O-ween du muh waun. (We were told.)
Location: Air Canada Park, 345 Portage Avenue
Medium: Concrete, weathering steel
"We chose to install this sculpture here in this place called Winipi Manitowapow, a gathering place for many nations and home to two rivers that meet.
The work is a symbol of the failed attempts to assimilate us. We were told to be more like them. It is an “anti-monument” to a forced colonial education. Instead, it speaks to knowledge that comes from culture, from tradition. The stack of school chairs on a concrete table is deliberately overturned to signify an ending, finality—like the “ivory tower” paradigm of colonial knowledge that Indigenous communities, every day, turns on its head.
O-ween du muh waun. The time of being told is over."
-Rebecca Belmore & Osvaldo Yero
O-ween du muh waun was created as part of THIS PLACE on Treaty 1 Territory & the homeland of the Métis Nation. This is a major public art project that builds on efforts to create awareness of the rich Indigenous cultures, peoples and heritage that are at the roots of our territory, city and province. Indigenous artists were asked to respond to the idea of this place on Treaty No. 1 territory and the homeland of the Métis nation, and their reflections range in concept and expression. As a place of community and gathering in downtown Winnipeg, the artworks located in this park make a significant mark in the city.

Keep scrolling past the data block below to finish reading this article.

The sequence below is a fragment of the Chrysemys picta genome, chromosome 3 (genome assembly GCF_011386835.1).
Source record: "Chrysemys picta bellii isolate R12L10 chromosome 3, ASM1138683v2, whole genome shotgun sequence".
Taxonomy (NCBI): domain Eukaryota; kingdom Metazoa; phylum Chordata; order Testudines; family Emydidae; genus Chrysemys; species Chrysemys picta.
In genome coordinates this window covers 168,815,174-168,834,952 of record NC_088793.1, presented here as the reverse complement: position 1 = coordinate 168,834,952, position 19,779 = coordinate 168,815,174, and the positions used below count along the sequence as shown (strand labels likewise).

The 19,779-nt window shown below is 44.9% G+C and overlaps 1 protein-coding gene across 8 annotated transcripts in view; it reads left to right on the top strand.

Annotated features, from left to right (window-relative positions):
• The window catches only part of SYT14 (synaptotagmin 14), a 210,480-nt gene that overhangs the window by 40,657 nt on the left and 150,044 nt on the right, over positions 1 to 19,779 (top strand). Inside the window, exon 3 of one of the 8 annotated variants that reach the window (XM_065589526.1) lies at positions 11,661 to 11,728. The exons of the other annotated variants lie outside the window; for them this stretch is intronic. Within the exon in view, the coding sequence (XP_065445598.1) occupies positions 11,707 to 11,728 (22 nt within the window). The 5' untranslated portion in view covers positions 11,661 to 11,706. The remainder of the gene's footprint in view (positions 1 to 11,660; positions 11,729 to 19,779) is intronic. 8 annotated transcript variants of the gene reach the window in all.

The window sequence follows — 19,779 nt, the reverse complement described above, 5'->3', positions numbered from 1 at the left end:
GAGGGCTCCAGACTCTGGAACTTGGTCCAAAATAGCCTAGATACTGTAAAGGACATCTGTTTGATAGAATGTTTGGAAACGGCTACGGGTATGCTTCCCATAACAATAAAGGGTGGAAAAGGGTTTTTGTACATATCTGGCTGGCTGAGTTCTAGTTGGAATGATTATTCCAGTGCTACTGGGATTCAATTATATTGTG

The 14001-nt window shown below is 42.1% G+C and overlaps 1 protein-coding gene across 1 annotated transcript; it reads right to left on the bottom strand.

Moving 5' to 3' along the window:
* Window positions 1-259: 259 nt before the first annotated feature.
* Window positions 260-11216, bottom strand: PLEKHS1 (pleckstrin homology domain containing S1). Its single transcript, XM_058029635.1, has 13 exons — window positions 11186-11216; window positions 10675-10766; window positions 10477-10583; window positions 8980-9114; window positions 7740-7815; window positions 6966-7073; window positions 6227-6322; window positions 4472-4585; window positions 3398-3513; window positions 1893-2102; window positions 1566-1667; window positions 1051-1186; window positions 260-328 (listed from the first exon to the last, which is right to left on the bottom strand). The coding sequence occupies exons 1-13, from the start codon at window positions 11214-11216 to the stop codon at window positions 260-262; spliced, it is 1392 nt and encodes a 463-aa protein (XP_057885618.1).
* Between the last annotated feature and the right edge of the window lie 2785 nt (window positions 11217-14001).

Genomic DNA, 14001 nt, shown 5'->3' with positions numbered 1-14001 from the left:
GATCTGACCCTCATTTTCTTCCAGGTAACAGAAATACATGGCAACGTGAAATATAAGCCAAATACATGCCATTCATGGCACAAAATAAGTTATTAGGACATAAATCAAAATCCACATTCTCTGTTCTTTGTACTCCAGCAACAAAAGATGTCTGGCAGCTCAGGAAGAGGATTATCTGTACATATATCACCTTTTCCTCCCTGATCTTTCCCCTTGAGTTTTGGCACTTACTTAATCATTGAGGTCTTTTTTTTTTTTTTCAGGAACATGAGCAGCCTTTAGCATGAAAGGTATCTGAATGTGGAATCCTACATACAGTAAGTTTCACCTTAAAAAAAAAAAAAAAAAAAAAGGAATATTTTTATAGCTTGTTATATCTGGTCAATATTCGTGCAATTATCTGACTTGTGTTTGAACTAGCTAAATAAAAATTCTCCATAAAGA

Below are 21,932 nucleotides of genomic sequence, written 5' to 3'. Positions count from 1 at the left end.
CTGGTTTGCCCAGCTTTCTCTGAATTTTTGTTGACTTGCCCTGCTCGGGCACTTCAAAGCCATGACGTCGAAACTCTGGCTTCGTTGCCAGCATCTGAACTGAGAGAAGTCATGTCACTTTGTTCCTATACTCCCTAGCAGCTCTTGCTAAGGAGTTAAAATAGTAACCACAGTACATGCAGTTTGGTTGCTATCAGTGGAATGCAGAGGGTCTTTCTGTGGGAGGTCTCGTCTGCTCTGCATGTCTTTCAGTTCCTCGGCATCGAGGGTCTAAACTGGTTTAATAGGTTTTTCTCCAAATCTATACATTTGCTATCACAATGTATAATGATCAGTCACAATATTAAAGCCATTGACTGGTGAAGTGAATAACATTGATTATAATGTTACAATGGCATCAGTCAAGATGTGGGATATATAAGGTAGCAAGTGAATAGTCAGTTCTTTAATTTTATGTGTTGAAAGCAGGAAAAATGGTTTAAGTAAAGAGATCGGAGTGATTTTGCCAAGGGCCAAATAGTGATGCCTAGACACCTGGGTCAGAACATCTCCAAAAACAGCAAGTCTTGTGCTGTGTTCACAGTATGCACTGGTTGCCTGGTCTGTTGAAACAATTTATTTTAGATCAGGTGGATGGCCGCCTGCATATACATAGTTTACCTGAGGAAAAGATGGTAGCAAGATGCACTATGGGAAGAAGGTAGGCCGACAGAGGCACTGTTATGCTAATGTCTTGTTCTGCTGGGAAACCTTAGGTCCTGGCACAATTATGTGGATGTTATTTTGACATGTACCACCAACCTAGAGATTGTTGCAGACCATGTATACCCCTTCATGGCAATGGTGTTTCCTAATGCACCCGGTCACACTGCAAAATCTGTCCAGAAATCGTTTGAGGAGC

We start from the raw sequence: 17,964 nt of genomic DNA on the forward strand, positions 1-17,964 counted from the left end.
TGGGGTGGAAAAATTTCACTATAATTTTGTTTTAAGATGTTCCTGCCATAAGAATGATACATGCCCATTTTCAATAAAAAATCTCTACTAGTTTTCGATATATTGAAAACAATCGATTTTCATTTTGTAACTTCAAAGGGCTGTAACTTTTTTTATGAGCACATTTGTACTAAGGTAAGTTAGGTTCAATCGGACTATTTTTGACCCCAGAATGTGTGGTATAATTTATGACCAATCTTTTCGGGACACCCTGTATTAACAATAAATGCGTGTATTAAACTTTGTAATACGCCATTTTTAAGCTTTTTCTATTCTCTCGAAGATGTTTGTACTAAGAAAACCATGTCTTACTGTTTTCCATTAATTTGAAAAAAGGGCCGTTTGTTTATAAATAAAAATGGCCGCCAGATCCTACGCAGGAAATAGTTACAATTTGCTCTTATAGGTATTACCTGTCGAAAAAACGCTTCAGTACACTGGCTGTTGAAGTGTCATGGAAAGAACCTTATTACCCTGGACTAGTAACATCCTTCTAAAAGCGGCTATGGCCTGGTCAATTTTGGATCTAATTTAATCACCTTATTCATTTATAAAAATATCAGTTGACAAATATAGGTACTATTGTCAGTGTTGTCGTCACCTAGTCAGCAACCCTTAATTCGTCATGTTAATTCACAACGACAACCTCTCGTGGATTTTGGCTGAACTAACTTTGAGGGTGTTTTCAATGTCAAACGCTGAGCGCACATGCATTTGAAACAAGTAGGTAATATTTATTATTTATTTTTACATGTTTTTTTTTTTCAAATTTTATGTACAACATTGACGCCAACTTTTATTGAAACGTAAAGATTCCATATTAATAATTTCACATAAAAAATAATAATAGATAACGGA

This project was made possible with the participation of the Government of Canada.
Rebecca Belmore (b. Upsala, Ontario) and Osvaldo Yero (b. Camaguey, Cuba) currently reside in the city of Toronto. Belmore is a multi-disciplinary artist whose works are rooted in the political and social realities of Indigenous communities, making evocative connections between bodies, land, and language. Yero immigrated to Canada in 1997. His work, mainly sculpture and installation, is politically and socially charged, contending with issues of national identity and playing with boundaries of kitsch and high art. Their public art commission trace (2014), for the Canadian Museum for Human Rights, illustrates their collaborative interests. In trace, Belmore and Yero actively engaged Winnipeg's diverse community to create a large-scale blanket of beads from raw clay excavated from various locations throughout the city. For the past twenty years their working relationship has been mediated by their mutual interest in the material nature of art and its relationship to the body.